I will, however, address the question, "What's it trying to say?" or "What was it about?" Needless to say, there will be spoilers.
Before I go on, I would like to point out that I fully believe in the concept of "death of the author." That is, it doesn't matter what the author was trying to say; what matters is what you take and interpret from the work. Interpretations should, however, be backed up by evidence - lack thereof leads to (and I know that for some people this concept is mind-boggling) wrong interpretations. So there. As long as there is evidence for it, I think the interpretation is valid.
Okay, so, in FINAL CRISIS, we're introduced to a race of beings called the Monitors. There are 52 Monitors, one to, uh, monitor each of the 52 worlds in the DC Multiverse. They attempt to prevent any crossovers between universes from happening.
One Monitor, Nix Uotan, is sent to earth to be the hero of the tale while another, Dax Novu, is the best and most spirited of the Monitors, but is corrupted to become the evil vampire Monitor, Mandrakk, who wants to end the story of the DC Universe. With the help of the Supermen of 52 earths, Nix Uotan is able to hold back Mandrakk.
Okay, so one thing you should realize is that Morrison here is doing metacommentary. That is to say, he is using the superhero comic to talk about the superhero industry. This is by no means new; it's been around since at least the first appearance of Mary Marvel, where Captain Marvel Jr. is talking about going to his own series while Mary can stay with Captain Marvel's series for a while until she finds a comic of her own.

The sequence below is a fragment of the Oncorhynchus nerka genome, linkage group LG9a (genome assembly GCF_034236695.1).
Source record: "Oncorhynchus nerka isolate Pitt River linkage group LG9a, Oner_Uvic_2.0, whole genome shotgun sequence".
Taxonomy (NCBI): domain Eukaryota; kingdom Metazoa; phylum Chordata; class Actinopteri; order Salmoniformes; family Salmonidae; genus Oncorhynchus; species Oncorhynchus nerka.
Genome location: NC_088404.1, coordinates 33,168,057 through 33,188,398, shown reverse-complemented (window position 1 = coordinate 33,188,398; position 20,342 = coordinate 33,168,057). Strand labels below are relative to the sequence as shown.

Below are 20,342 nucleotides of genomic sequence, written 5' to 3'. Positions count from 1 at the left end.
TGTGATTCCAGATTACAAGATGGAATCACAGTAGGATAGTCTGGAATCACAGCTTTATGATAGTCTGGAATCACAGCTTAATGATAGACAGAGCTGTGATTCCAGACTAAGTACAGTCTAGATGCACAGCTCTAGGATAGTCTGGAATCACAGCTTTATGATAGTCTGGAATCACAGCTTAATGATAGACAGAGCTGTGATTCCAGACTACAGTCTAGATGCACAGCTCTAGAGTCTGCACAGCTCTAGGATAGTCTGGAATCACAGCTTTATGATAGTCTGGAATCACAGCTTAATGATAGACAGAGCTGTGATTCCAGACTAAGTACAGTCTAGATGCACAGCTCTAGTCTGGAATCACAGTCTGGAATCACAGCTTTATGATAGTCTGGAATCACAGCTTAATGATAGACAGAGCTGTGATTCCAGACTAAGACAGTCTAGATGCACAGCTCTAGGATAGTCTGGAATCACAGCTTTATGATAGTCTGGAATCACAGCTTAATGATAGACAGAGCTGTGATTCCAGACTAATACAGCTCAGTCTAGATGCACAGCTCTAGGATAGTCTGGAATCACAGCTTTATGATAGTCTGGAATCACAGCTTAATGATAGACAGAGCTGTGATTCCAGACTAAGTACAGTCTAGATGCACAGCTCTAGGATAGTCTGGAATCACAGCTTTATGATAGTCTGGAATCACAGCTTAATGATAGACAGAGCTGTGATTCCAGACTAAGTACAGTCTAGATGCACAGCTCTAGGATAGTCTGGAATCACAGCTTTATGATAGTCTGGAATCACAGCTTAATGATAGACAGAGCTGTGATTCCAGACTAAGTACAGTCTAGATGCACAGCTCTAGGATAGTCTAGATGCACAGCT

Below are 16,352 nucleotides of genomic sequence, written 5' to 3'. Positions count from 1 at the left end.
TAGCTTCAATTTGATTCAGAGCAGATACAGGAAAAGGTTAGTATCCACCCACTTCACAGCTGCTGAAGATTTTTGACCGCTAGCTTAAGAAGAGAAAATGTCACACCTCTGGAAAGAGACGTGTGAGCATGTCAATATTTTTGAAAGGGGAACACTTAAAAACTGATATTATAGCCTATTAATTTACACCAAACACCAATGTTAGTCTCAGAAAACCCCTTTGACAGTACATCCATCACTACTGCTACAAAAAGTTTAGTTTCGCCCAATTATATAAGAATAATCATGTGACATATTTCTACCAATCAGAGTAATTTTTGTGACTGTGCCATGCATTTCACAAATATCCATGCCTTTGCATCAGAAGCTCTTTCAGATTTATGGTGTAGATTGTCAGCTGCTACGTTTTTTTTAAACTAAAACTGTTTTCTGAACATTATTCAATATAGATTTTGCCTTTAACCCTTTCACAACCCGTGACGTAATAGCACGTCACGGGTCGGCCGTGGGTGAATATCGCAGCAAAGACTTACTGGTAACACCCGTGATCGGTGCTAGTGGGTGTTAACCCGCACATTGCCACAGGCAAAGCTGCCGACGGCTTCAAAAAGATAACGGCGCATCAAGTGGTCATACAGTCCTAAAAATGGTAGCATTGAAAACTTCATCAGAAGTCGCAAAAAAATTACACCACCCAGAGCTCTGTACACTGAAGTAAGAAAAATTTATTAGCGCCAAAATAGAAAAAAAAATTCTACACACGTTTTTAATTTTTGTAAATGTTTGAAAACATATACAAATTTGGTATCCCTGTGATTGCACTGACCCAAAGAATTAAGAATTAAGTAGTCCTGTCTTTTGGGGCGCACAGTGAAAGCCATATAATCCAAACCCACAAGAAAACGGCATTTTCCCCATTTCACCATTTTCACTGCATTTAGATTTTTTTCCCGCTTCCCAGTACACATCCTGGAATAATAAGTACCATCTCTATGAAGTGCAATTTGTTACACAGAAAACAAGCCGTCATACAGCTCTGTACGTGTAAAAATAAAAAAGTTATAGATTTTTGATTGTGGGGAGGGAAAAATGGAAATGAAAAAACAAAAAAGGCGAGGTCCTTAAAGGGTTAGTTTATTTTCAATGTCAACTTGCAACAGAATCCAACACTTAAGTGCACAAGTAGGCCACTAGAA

Popular theory has it that the Monitors represent the continuity-obsessed comics fans and their tendency to catalog and categorize comics stories instead of appreciating and exploiting its boundless possibilities. While that is indeed a valid interpretation, I think it's far more apt if we interpret the Monitors as the like-minded writers. It's actually a very slight modification to the same interpretation, because the end result is the same. The Monitors try to prevent crossovers just as fans and writers who wish to keep things in the DC Multiverse - one that was never created to be a multiverse - neat and orderly try to prevent crossovers. The message here is clear: in everyone's attempts to make things more easily digestible and easily cataloged, the sense of wonder that we feel in having a realm of possibilities open to us.
So now, remember, this is metatext, so when Morrison refers to the "Final Crisis" in this panel, he's not mainly referring to the in-story "Crisis"; he's referring to the comic FINAL CRISIS, which he is writing, which is his last-ditch effort to save the creation of the superheroes from a loathing and greed beyond measure - the loathing and greed of the fans and writers who wish to keep the hobby exclusive and insular, instead of opening it up to a world of possibilities.
|It really makes more sense when you realize what he's talking about.|
So, in FINAL CRISIS (mostly SUPERMAN BEYOND, actually), the vampiric Monitor is Mandrakk, who was once Dax Novu, "the best of them." Mandrakk is the guy waiting at the "end of all stories." (Morrison is not being very subtle here.)
Does the concept of Mandrakk sound familiar? Apply it to the current theory. Brilliant writer, whose legacy has been so tainted by what he's done that the current industry has taken him and perverted his legacy into a vampiric, parasitic one?